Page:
When I took the Barbican pictures in 1975 I was in my 20s and really angry. I was angry at a lot of things. Angry at the inexorable march of the City building out eastwards, rolling over the houses that my friends and I were living in, demolishing the pubs we drank at, erasing the little old shops & cafés we used. Angry at the council 'decanting' my neighbours to Nowhereland, taking over and bulldozing any housing that the City didn't swallow to build places that we couldn't live in.
I was angry at all sorts of shit. Angry at the way the police stopped and searched us whenever we poked our heads out onto the street. The world around us felt structured to reduce us to an insignificant irrelevance. Designed to isolate us, to exclude us, to oppose us, to sideline the social causes – equality, racial integration, decent employment, affordable housing and effective health care – that we cared about.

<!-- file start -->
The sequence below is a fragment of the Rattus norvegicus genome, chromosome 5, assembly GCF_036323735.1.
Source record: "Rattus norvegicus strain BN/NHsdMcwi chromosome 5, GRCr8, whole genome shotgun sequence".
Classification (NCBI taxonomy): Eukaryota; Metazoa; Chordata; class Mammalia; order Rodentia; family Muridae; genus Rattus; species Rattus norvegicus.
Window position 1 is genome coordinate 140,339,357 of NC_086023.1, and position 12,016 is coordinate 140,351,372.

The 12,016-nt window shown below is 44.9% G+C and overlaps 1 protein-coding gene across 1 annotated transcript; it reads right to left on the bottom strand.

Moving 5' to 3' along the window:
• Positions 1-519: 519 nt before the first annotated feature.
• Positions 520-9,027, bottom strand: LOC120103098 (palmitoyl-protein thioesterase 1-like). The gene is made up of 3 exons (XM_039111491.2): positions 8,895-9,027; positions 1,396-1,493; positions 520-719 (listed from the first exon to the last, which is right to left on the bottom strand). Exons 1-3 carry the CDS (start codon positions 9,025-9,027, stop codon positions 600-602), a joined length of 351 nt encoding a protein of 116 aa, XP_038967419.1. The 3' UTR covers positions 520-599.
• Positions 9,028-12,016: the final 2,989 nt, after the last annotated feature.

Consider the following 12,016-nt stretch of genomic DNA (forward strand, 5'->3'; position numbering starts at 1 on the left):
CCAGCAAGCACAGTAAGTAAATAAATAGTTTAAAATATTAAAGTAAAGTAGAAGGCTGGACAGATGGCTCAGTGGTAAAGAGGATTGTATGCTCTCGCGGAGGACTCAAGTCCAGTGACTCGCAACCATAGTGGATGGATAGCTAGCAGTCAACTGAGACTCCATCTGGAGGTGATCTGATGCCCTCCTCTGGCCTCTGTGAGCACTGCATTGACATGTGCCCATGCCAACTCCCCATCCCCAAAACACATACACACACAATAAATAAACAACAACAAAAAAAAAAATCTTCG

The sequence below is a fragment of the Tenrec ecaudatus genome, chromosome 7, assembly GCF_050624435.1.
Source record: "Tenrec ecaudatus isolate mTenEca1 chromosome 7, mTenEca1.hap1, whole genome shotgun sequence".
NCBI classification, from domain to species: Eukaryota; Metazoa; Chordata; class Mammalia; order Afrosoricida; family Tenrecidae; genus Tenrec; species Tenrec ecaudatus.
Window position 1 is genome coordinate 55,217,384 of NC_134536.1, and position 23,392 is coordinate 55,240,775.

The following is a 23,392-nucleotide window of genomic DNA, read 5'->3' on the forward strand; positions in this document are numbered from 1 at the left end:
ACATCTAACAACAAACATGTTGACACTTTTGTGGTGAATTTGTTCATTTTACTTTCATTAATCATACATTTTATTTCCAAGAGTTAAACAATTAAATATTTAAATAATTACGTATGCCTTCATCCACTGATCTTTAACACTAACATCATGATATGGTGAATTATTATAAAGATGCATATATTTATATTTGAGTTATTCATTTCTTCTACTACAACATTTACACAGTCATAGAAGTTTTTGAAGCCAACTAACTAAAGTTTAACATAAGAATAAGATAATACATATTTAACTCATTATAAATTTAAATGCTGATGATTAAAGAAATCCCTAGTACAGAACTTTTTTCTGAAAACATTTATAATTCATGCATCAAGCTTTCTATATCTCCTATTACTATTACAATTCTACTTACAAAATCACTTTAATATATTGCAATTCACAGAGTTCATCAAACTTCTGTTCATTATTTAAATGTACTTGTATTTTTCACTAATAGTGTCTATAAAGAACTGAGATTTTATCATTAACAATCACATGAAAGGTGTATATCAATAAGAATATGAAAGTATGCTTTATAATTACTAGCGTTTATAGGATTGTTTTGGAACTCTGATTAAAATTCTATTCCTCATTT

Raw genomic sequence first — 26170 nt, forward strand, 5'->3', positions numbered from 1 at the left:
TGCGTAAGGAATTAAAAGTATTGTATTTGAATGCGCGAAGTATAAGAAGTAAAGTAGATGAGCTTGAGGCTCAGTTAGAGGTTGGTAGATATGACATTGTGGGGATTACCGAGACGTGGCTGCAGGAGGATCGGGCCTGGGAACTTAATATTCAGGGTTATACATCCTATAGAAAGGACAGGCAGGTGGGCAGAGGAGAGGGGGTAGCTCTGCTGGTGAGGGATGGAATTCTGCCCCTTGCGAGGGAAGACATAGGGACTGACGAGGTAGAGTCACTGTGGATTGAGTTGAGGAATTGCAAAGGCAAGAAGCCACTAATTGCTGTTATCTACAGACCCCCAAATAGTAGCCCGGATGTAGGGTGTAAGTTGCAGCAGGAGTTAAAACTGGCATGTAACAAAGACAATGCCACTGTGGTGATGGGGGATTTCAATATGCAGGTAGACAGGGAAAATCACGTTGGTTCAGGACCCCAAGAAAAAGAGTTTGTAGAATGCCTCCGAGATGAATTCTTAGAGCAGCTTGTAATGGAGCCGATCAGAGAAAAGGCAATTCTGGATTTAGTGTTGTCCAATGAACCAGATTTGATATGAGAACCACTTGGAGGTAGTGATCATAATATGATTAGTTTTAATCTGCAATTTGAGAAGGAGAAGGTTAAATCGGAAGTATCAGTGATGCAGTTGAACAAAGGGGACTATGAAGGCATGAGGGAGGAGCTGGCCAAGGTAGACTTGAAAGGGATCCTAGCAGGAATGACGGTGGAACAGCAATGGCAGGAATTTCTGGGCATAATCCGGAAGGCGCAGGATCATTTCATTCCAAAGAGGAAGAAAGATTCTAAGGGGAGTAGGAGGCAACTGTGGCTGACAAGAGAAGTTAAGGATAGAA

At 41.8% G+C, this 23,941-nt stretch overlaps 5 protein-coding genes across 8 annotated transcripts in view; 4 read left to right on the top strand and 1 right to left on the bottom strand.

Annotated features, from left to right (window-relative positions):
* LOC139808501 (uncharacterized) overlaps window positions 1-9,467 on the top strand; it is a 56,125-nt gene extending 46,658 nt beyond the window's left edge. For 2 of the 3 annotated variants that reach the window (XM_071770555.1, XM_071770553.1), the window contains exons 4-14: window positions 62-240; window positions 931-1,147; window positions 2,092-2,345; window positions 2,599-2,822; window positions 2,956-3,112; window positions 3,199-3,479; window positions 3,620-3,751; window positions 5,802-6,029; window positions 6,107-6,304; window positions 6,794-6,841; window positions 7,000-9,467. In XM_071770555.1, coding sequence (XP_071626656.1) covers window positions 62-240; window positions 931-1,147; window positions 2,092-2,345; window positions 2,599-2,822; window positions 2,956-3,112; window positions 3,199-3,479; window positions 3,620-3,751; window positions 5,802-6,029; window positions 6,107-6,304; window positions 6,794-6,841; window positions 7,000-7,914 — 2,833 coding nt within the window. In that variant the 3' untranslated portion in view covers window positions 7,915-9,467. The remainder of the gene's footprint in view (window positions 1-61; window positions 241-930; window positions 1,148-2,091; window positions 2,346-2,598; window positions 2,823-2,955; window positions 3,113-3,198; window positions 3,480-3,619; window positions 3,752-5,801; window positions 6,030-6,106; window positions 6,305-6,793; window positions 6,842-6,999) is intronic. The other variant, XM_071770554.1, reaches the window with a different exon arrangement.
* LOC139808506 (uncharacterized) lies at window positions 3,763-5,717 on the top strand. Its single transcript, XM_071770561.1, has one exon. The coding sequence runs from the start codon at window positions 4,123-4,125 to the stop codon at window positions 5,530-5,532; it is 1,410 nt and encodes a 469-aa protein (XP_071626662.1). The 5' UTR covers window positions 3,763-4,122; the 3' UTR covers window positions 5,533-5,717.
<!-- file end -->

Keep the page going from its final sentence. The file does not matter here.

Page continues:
A massive, imposing structure seemingly dropped from the sky, the Barbican typified a wider uncaring and absolute power over our environment. Its great weight, the unassailable concreteness of it, the way that it resembled a walled city with whole areas locked and gated against outsiders – all these came together to say “You are no part of this”. It was the very opposite of welcoming; reeking of wealth, only navigable by those who knew the secrets of its confusing mazes and owned the right keys.
Built to separate rich from poor, to make the wealthy wealthier, the Barbican obliterated a space previously filled with shops and housing and pubs and libraries. An organic ecosystem supporting people on low incomes, people who worked in the area, whose families had grown up there for generations was expunged.
The Barbican represented something profoundly anti-human. Its very structure boasted of its conquest. A hundred times taller than a human, its coldly invulnerable mass presenting only walls and barriers smugly impervious to human interaction, the estate seemed designed to emphasise the unimportance of our individual lives.